The Vaseline Camera Trick That Gave Old Hollywood Actresses A Gorgeous Glow

The Vaseline Trick That Gave Old Hollywood Actresses Their Glow

The cyclical world of beauty has us constantly drawing inspiration from the past. And this season's lit-from-within makeup totally channels Hollywood's Golden Age.

Models strutted down the Spring 2015 runways of Opening Ceremony and Rag & Bone wearing healthy, luminous skin. Meanwhile, beauty brands like Too Faced and Clinique are tapping into this trend with new foundation and bronzers that make it easy to recreate the looks that recall Rita Hayworth, Dorothy Dandridge and Marlene Dietrich.

As Becca Cosmetics style director Kerry Cole recently told The Huffington Post, there was more to those iconic complexions than just strategically placed face powder. Cinematographers used Vaseline to achieve a soft, dreamy aesthetic.

Travis John Hoffman, a cinematographer and professor at the New York Film Academy, said that this technique was used early on in the film industry. "Vaseline or other substances would be rubbed on the lens or an optical flat (clear piece of glass which sits in front of lens) to give a halation or glowing effect," he said. "That being said, makeup and lighting also played and still do play a crucial role no matter how much filtration is added."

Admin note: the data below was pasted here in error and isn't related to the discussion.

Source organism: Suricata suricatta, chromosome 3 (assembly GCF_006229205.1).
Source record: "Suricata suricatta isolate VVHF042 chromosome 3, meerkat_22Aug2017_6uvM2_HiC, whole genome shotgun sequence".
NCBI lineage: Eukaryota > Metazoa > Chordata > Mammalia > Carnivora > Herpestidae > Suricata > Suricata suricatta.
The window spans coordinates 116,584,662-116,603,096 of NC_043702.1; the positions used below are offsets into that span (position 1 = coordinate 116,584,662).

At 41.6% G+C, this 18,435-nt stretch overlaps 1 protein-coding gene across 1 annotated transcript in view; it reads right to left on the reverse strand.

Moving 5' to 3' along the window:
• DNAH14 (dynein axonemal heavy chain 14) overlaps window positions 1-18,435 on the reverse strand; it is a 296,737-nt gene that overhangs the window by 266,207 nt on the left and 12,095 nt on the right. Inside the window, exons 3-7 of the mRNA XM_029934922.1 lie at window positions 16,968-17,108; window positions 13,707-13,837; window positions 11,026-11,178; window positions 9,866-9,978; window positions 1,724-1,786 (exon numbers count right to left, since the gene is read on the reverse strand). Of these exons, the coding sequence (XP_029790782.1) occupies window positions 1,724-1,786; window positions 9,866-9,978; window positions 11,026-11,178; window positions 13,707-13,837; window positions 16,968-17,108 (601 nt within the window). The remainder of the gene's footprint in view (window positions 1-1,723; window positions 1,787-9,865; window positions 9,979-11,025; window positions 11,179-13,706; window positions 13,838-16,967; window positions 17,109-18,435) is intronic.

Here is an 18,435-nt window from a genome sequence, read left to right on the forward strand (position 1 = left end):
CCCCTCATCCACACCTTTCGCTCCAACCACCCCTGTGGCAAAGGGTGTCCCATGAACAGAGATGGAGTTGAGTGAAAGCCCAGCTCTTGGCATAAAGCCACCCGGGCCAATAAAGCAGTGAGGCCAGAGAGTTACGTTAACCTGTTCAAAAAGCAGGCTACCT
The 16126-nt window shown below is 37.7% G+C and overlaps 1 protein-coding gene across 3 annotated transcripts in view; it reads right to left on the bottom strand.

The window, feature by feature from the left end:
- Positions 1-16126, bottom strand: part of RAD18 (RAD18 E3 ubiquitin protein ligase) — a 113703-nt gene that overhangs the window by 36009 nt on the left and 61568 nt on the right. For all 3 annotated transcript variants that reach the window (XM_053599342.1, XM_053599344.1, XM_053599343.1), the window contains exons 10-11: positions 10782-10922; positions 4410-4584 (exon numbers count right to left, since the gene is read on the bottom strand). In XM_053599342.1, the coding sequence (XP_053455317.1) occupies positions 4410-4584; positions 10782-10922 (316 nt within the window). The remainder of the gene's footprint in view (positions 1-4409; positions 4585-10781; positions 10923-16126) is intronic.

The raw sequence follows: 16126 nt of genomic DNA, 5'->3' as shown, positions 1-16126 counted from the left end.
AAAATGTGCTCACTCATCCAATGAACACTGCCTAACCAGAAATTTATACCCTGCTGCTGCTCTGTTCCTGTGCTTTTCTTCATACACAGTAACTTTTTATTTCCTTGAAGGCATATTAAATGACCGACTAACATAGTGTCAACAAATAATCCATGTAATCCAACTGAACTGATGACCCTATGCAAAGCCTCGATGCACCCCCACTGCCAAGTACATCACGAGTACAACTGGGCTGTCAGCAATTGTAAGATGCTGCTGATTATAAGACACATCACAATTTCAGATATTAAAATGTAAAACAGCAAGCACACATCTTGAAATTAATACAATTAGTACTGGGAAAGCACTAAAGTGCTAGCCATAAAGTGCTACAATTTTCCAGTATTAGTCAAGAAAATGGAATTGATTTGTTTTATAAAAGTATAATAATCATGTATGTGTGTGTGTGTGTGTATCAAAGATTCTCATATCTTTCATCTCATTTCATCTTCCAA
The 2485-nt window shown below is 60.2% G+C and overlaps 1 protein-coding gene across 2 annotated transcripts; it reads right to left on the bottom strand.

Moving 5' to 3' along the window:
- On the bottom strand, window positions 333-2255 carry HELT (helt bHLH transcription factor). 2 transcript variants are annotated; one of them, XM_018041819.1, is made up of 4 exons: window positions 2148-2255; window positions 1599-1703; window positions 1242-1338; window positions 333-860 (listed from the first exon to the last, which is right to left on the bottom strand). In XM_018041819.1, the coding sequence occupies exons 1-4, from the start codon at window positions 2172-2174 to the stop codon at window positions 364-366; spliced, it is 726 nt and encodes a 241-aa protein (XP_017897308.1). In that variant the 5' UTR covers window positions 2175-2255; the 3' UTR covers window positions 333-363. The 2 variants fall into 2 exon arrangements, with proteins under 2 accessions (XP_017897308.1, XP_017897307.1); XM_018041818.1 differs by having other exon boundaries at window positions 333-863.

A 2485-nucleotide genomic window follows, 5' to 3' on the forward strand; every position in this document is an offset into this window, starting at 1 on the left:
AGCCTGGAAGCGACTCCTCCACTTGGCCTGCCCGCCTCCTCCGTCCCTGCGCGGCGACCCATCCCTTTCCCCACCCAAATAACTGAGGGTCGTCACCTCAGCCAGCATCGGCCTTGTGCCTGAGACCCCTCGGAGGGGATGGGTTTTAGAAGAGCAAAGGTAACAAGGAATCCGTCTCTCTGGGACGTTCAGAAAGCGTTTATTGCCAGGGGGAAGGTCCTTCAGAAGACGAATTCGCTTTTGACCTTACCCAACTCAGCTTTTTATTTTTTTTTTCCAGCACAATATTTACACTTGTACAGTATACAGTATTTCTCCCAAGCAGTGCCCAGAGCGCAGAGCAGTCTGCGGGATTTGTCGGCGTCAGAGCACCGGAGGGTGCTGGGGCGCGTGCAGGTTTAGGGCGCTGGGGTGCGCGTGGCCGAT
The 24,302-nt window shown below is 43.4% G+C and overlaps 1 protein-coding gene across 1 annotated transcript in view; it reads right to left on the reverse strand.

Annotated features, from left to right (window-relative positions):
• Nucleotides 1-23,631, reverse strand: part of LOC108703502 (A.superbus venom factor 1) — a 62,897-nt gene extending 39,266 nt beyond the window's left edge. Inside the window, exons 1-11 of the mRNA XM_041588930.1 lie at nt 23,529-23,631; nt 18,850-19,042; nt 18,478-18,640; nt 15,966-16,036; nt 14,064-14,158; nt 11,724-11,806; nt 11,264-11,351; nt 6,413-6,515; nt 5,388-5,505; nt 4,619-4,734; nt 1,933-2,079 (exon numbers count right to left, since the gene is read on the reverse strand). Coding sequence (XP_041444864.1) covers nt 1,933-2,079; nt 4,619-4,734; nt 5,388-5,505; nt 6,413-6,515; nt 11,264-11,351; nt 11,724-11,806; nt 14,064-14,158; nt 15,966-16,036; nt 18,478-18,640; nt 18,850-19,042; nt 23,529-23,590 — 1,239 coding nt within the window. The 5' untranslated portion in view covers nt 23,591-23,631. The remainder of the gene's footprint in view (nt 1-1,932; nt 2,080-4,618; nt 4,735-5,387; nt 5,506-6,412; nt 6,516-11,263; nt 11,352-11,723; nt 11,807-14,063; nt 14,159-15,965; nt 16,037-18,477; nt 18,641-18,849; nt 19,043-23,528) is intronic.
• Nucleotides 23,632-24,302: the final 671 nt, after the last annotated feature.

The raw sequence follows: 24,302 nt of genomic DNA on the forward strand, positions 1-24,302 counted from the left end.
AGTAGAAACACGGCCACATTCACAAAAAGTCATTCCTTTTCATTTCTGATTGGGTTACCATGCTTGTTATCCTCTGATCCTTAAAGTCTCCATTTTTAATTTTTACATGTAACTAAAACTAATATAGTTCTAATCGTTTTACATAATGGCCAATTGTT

Today, this technique is considered obsolete, crude or experimental, according to Hoffman. "Most of the time I see students in film school trying this technique for experimental purposes. You can also get a similar effect from putting a women's leg stocking over the lens," he said.

Hoffman credits the evolution of technology for providing cinematographers with more filter options to attain that "classic Hollywood look." And thankfully, we've discovered some new makeup formulas so you don't have to overdo it when trying to bring out your features.

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